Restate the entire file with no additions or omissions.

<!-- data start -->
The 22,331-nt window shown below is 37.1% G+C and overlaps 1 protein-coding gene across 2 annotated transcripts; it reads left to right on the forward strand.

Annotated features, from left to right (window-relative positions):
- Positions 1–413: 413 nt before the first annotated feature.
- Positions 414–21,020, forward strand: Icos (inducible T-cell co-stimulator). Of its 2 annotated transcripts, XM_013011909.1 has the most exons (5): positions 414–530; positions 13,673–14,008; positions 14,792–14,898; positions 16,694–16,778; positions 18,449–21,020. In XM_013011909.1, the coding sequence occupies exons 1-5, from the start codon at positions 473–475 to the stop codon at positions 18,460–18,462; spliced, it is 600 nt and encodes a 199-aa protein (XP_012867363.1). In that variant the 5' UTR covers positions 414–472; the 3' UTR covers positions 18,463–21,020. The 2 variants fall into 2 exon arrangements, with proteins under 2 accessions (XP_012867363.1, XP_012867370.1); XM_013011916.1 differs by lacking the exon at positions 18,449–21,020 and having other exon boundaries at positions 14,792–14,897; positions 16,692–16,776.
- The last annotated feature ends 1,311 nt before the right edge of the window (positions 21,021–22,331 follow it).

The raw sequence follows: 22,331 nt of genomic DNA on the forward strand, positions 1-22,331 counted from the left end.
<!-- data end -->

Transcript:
The 22,331-nt window shown below is 37.1% G+C and overlaps 1 protein-coding gene across 2 annotated transcripts; it reads left to right on the forward strand.

Annotated features, from left to right (window-relative positions):
- Positions 1–413: 413 nt before the first annotated feature.
- Positions 414–21,020, forward strand: Icos (inducible T-cell co-stimulator). Of its 2 annotated transcripts, XM_013011909.1 has the most exons (5): positions 414–530; positions 13,673–14,008; positions 14,792–14,898; positions 16,694–16,778; positions 18,449–21,020. In XM_013011909.1, the coding sequence occupies exons 1-5, from the start codon at positions 473–475 to the stop codon at positions 18,460–18,462; spliced, it is 600 nt and encodes a 199-aa protein (XP_012867363.1). In that variant the 5' UTR covers positions 414–472; the 3' UTR covers positions 18,463–21,020. The 2 variants fall into 2 exon arrangements, with proteins under 2 accessions (XP_012867363.1, XP_012867370.1); XM_013011916.1 differs by lacking the exon at positions 18,449–21,020 and having other exon boundaries at positions 14,792–14,897; positions 16,692–16,776.
- The last annotated feature ends 1,311 nt before the right edge of the window (positions 21,021–22,331 follow it).

The raw sequence follows: 22,331 nt of genomic DNA on the forward strand, positions 1-22,331 counted from the left end.